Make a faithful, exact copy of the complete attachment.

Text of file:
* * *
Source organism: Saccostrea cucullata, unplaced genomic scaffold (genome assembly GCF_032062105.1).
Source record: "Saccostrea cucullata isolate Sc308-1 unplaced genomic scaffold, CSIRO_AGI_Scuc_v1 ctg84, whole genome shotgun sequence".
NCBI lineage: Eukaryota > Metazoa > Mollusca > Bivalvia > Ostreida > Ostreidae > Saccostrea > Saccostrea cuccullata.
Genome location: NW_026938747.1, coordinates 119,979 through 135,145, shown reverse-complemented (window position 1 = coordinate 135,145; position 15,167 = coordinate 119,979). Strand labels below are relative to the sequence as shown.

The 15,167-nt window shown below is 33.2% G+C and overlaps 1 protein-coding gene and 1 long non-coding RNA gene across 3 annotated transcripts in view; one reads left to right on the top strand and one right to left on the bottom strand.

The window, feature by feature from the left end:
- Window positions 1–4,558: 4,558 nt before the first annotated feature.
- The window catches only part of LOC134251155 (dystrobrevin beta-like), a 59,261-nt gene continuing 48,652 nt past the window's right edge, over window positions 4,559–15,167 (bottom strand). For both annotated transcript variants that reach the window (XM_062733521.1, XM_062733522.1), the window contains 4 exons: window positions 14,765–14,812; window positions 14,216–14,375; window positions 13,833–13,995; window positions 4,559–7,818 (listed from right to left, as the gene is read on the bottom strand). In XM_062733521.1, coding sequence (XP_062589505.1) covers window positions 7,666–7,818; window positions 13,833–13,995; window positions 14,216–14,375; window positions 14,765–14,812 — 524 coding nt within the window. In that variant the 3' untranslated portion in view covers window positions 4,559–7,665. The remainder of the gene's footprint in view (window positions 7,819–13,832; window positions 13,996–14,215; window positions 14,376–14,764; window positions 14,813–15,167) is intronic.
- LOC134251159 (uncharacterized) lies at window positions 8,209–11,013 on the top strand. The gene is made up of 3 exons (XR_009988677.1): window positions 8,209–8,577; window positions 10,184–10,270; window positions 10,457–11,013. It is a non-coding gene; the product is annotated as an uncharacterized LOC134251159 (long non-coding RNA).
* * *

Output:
Source organism: Saccostrea cucullata, unplaced genomic scaffold (genome assembly GCF_032062105.1).
Source record: "Saccostrea cucullata isolate Sc308-1 unplaced genomic scaffold, CSIRO_AGI_Scuc_v1 ctg84, whole genome shotgun sequence".
NCBI lineage: Eukaryota > Metazoa > Mollusca > Bivalvia > Ostreida > Ostreidae > Saccostrea > Saccostrea cuccullata.
Genome location: NW_026938747.1, coordinates 119,979 through 135,145, shown reverse-complemented (window position 1 = coordinate 135,145; position 15,167 = coordinate 119,979). Strand labels below are relative to the sequence as shown.

The 15,167-nt window shown below is 33.2% G+C and overlaps 1 protein-coding gene and 1 long non-coding RNA gene across 3 annotated transcripts in view; one reads left to right on the top strand and one right to left on the bottom strand.

The window, feature by feature from the left end:
- Window positions 1–4,558: 4,558 nt before the first annotated feature.
- The window catches only part of LOC134251155 (dystrobrevin beta-like), a 59,261-nt gene continuing 48,652 nt past the window's right edge, over window positions 4,559–15,167 (bottom strand). For both annotated transcript variants that reach the window (XM_062733521.1, XM_062733522.1), the window contains 4 exons: window positions 14,765–14,812; window positions 14,216–14,375; window positions 13,833–13,995; window positions 4,559–7,818 (listed from right to left, as the gene is read on the bottom strand). In XM_062733521.1, coding sequence (XP_062589505.1) covers window positions 7,666–7,818; window positions 13,833–13,995; window positions 14,216–14,375; window positions 14,765–14,812 — 524 coding nt within the window. In that variant the 3' untranslated portion in view covers window positions 4,559–7,665. The remainder of the gene's footprint in view (window positions 7,819–13,832; window positions 13,996–14,215; window positions 14,376–14,764; window positions 14,813–15,167) is intronic.
- LOC134251159 (uncharacterized) lies at window positions 8,209–11,013 on the top strand. The gene is made up of 3 exons (XR_009988677.1): window positions 8,209–8,577; window positions 10,184–10,270; window positions 10,457–11,013. It is a non-coding gene; the product is annotated as an uncharacterized LOC134251159 (long non-coding RNA).